Our roundup of the health news headlines on Thursday 3 November 2011
Lay coverage of the new GP contract focuses on the relaxation of practice boundaries, which the Telegraph says will mean ‘millions of patients will be able to remain registered with their family doctors after moving to a different neighbourhood.’
The paper adds that NHS patients in England will also be able to choose to register with a doctor near to their workplace or their children’s school to make services more convenient, in a plan to be tested in ‘two or three cities’ next year.
Most papers, not least the Daily Mail, are incredulous that trade union leaders are to press ahead with plans for a national strike, involving up to three million public sector workers, after the TUC gave a lukewarm response to a series of concessions on pensions reforms from the Government. The offer, announced in the Commons, is an 8% improvement on the original deal with no loss of current benefits for those within 10 years of retirement.
Meanwhile, in the Lords, the Guardian reports that ministers ‘paused’ a key part of the Government’s NHS bill to stave off an embarrassing rebellion from key Liberal Democrats – a move that ensures peers will now debate the controversial legislation until Christmas.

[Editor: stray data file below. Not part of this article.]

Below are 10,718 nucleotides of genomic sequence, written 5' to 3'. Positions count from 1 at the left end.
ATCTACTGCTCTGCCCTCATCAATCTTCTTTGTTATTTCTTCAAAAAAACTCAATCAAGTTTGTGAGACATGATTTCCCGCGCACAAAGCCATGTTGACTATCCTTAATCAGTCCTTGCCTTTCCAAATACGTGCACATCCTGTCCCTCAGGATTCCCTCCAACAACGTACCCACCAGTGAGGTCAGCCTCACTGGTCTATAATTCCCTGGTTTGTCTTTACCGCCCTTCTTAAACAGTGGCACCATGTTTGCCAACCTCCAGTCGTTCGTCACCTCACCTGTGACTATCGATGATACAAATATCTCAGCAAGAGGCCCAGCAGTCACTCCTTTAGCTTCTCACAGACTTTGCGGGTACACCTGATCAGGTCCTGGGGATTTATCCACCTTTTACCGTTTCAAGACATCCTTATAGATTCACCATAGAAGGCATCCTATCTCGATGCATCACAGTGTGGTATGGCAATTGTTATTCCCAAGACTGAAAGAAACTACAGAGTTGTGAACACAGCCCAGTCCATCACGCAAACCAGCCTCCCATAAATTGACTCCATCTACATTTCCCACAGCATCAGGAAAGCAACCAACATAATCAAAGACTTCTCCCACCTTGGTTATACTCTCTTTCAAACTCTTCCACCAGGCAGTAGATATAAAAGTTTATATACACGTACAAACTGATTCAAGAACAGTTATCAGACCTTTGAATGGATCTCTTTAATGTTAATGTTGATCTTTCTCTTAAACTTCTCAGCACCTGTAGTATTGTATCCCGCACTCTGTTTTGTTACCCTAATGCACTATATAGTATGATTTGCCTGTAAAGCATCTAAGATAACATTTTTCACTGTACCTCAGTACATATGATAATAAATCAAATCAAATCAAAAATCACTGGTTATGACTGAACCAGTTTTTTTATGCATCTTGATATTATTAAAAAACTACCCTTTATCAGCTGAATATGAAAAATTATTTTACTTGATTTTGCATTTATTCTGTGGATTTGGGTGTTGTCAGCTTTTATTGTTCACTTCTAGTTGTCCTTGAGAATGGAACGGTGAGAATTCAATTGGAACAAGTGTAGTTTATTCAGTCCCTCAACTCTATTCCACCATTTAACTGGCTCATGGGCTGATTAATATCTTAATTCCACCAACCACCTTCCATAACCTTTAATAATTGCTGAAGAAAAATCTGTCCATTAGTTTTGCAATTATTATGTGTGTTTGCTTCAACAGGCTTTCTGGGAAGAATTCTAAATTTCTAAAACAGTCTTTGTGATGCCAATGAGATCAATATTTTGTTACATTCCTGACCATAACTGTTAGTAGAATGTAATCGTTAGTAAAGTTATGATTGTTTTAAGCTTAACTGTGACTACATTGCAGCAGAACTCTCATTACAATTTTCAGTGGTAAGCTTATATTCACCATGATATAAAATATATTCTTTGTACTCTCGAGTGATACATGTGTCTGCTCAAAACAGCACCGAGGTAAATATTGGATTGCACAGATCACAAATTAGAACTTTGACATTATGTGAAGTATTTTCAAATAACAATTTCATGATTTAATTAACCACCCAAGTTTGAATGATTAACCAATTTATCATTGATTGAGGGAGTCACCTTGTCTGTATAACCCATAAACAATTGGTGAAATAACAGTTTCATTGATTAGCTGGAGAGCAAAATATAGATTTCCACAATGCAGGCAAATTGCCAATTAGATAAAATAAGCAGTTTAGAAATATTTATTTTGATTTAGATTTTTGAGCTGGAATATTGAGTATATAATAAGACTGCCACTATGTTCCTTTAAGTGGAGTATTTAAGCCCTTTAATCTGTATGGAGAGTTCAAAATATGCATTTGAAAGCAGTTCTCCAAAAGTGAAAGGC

At the heart of the debate is the Government’s plan to hand over its ‘constitutional responsibility’ to provide NHS services to a quango. But a number of Lib Dem peers, led by Lady Williams, insist health secretary should be responsible for the provision of health services.
The Guardian also documents how the King’s Fund wants another part of the bill amended in the Lords. According to the think-tank Monitor’s expanded role risks ‘confusion.’
The Telegraph reports that ‘dosing up’ heart disease patients with nitroglycerin, routinely used to widen blood vessels, could end up damaging the organ. Researchers from Stanford University found that rats dosed with it for 16 hours sustained twice the muscle damage when they had heart attacks, compared to those spared nitroglycerin.
Meanwhile the Guardian says about 1,500 lung cancer patients die unnecessarily every year because they are not offered an operation and too few NHS surgeons are skilled in removing tumours, a report warns today.
Most hospitals offer surgery to far fewer patients than the 30% of people with the disease who doctors believe would benefit from treatment, according to an audit of 400,000 lung cancer operations since 1980 by the Society for Cardiothoracic Surgery .
And finally in research reported in the Telegraph claims poor diets in the devolved celtic nations are claiming thousands of British lives a year.
The study, undertaken by academics at Oxford University, estimates that 3,700 deaths from heart disease, strokes and cancer, could be prevented annually if everyone in the UK ate as healthily as the English.